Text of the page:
P P D D Literary Gimmicks Poems and arts The struggles of our people …… We

Painting made by a 12 year-old Light School Student

Chorus 2x:

It’s our place! It’s our rights! It’s our people! It’s our homelands! We will fight for our rights!

Fresh air and nature… that’s our rights! Water, air, rivers and forests… that’s our rights! So go back Give us back our lands Give us back our freedom Give us back our lives We will not give up We will not give up our rights We will stand and fight

(Repeat chorus 2x)

P P D D Literary Gimmicks Poems and arts The struggles of our people …… We

Painting by Saw Kennedy

P P D D Literary Gimmicks Poems and arts The struggles of our people …… We

Painting made by a 13 year-old Light School Student

P P D D Literary Gimmicks Poems and arts The struggles of our people …… We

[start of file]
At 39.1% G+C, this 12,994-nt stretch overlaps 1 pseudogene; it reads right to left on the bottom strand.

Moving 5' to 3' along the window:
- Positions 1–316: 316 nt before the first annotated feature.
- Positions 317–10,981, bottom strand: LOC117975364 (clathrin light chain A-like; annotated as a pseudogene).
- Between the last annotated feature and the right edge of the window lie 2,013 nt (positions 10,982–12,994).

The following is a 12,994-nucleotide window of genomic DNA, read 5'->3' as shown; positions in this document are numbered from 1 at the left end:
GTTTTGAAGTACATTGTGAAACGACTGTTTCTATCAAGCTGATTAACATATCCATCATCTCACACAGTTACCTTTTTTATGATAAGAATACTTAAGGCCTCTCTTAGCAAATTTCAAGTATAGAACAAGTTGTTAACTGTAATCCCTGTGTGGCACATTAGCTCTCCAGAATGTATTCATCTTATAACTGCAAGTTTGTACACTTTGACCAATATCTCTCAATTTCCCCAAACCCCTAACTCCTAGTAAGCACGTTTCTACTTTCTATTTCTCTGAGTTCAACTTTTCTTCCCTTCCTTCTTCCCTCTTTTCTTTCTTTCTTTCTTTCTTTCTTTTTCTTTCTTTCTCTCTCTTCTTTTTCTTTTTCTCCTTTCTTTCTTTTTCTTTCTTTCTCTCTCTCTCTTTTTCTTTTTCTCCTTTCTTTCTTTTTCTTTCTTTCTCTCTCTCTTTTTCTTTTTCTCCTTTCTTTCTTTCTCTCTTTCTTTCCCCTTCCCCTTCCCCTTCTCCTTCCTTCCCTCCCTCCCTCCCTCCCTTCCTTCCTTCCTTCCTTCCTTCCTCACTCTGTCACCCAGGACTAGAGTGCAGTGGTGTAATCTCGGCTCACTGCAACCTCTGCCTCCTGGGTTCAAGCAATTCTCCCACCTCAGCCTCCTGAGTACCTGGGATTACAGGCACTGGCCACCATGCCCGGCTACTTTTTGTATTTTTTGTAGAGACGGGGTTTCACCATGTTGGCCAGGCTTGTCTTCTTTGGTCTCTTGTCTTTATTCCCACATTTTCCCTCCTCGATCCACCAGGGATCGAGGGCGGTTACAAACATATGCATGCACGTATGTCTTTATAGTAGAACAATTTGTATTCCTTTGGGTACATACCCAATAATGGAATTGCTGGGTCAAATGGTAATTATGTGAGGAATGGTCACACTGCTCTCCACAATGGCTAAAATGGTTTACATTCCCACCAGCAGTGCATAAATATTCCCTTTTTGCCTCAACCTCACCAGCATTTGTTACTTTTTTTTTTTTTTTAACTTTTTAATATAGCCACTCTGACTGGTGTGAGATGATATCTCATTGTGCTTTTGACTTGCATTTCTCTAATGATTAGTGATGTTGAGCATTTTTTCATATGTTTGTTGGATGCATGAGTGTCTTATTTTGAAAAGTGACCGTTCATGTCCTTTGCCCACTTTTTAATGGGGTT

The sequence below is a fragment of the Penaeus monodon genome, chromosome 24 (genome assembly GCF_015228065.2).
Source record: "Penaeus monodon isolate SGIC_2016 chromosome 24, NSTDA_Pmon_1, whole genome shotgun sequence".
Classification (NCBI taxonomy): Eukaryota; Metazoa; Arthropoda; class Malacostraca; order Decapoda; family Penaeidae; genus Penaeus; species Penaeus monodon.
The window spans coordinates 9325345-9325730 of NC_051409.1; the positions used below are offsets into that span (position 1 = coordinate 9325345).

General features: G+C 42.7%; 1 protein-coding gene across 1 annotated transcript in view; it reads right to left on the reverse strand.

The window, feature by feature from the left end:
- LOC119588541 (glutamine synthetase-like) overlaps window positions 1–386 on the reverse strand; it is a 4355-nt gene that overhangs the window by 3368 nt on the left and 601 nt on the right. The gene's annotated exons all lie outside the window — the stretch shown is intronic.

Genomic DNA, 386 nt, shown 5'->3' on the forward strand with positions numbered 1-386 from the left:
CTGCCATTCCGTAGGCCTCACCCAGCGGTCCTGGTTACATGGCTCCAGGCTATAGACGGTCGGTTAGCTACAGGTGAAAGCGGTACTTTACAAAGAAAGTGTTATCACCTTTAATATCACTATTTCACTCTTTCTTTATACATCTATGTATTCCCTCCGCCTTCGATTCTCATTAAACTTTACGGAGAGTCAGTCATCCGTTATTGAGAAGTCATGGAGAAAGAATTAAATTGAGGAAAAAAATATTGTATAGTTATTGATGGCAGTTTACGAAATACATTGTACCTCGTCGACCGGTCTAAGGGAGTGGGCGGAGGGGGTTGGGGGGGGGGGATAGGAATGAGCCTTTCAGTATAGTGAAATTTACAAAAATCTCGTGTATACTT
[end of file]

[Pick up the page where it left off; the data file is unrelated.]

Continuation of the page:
Aung San Suu Kyi, Democratic Icon Leader of Burma: Free HER!

Painting by Saw Kennedy

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Give and Thanks

Support Peoples Partner for Development and Democracy (PPDD) initiatives…

There are many ways you can get involve:

Make a Donation to any of PPDD activities

Help Build School for Stateless an Displaced kids in China-Burma border and Northeast India

Donate for the Light School Alternative School for Children located at Maesot, Thailand (Thai-Burma border)

Make monthly or recurring donations

For more information, please contact:

Anna Malindog PPDD Executive Director Email: anna@peoplespartner.org/armalindog@gmail.com

If you are willing to make a donation, our bank account information fol- lows below:

Bank Name: Bangkok Bank Public Company Limited Account Name: Ms. Anna R.D. Malindog Account Number: 390 4 31440 2 Swift Code: BKKBTHBK